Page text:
If you didn’t want to eat the rich before this book, you’ll feel like you’re ready for a five-course meal of cooked oligarch once you’ve finished. We have some serious issues to fix and we should start by locking all of these fine folks up.

I gave it 4 stars on Goodreads.

For those who appreciate clean air…

It seems like every year, late in the summer or early in the fall, the air in the Bay Area fills with thick smoke from raging infernos happening around northern California. The air is hazardous to breath, preventing you from taking kids to the park, walking your dog or even opening your windows.

Last year, we made the wise decision to purchase an air purifier, which admittedly, looks like a giant iPod shuffle.

As fires continue to burn around these parts, we’ve started to rely on air quality data from PurpleAir, which monitors air quality data from a series of IoT sensors that people can purchase for their homes or businesses.

You can view a map featuring realtime data collected from their sensors. Here in the Bay Area, the sensors are quite ubiquitous and can give a more realistic pictures of air quality near your home.

For example, here is the current air quality around the Bay Area from PurpleAir while I write this post.

For comparison, here is the current air quality map for Bay Area Air Quality Management District (BAAQMD), which we used to reference when trying to determine local air quality.

The fidelity you get from PurpleAir is pretty amazing.

Knowing this, I decided to write a Node app that periodically queries PurpleAir for air quality data from a sensor located a few blocks from our house. It continuously runs on a Raspberry Pi setup in our entertainment center and sends me a text message to close our windows when the AQI crosses above 100.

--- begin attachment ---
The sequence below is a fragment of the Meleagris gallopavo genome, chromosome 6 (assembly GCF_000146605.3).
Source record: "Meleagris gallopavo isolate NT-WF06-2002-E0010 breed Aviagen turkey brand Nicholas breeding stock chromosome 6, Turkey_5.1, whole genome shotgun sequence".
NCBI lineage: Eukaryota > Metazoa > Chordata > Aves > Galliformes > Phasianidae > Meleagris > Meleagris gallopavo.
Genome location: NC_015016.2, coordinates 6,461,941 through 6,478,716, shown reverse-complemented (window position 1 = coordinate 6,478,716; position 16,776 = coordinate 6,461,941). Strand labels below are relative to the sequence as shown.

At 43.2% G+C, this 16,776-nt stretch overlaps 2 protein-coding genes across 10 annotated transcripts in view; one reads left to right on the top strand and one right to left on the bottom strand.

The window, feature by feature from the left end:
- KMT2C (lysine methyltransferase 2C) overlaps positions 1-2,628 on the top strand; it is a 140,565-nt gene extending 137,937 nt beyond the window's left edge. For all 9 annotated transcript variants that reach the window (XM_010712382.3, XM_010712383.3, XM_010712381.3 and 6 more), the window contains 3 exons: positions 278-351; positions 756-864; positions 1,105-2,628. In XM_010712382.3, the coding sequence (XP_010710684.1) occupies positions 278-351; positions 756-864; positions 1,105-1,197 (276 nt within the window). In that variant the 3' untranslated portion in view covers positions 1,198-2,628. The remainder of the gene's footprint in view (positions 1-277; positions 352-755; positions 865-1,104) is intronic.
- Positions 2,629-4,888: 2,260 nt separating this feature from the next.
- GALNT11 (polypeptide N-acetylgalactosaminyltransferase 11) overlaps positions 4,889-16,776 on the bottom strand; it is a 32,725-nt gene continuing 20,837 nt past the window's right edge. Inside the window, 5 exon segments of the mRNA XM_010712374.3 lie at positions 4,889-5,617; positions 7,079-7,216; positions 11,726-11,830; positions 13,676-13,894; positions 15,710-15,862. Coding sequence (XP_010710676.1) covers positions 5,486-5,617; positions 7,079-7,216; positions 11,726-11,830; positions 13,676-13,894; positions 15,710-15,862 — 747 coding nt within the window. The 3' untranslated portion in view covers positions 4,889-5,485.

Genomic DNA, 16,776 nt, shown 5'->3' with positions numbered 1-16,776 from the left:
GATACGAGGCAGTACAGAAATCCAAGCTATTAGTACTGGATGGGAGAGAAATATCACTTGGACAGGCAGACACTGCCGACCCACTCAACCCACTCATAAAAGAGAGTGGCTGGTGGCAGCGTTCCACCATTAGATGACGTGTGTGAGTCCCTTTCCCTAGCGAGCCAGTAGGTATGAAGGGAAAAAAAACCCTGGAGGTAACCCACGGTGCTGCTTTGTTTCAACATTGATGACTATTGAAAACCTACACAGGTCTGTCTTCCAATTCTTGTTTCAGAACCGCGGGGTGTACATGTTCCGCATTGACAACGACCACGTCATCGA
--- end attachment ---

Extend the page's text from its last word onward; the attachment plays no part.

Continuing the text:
I’ve made the source code available on Github. Check it out!

Book Review: “The Wax Pack” by Brad Balukjian

The premise: a baseball fan fondly recalls his childhood memories of obsessively opening and collecting packs of baseball cards.

While watching an A’s game one afternoon at the Coliseum (which he rightly describes as a “post-apocalyptic crater ringed with hot dog stands”), he wonders what the players featured on the cards he collected as a kid were doing with their lives after their baseball careers had ended.

After purchasing a pack of cards on eBay from 1986, (the first year the author remembers having baseball cards), he sets off on a road trip across America to find and hopefully meet the 14 players featured in this 30-year-old card pack.

High jinks, hilarity and even important life lessons ensue.

This was just a great read and I highly recommend it for any baseball fan. Check it out on Goodreads.

A simple dark-mode hook for React

I recently wrote a simple hook for React to automatically detect a device’s dark mode preference (as well as any changes to it) and style your web app accordingly, using something like ThemeProvider from styled-components.

It was developed as part of a side project I was hacking around on using my personal React Starter Kit, which is my own React project for quickly getting prototypes and side projects up and running.

I’ve released this as a standard GitHub repo instead of an NPM module due to the simplicity of this hook, especially in light of one-line packages breaking the Internet. To use it, just copy it into your project where needed.

I’ve released this under an MIT license. Feel free to use as-is, fork, copy, tear apart, profit, and share as you wish.

You can check out the code on Github.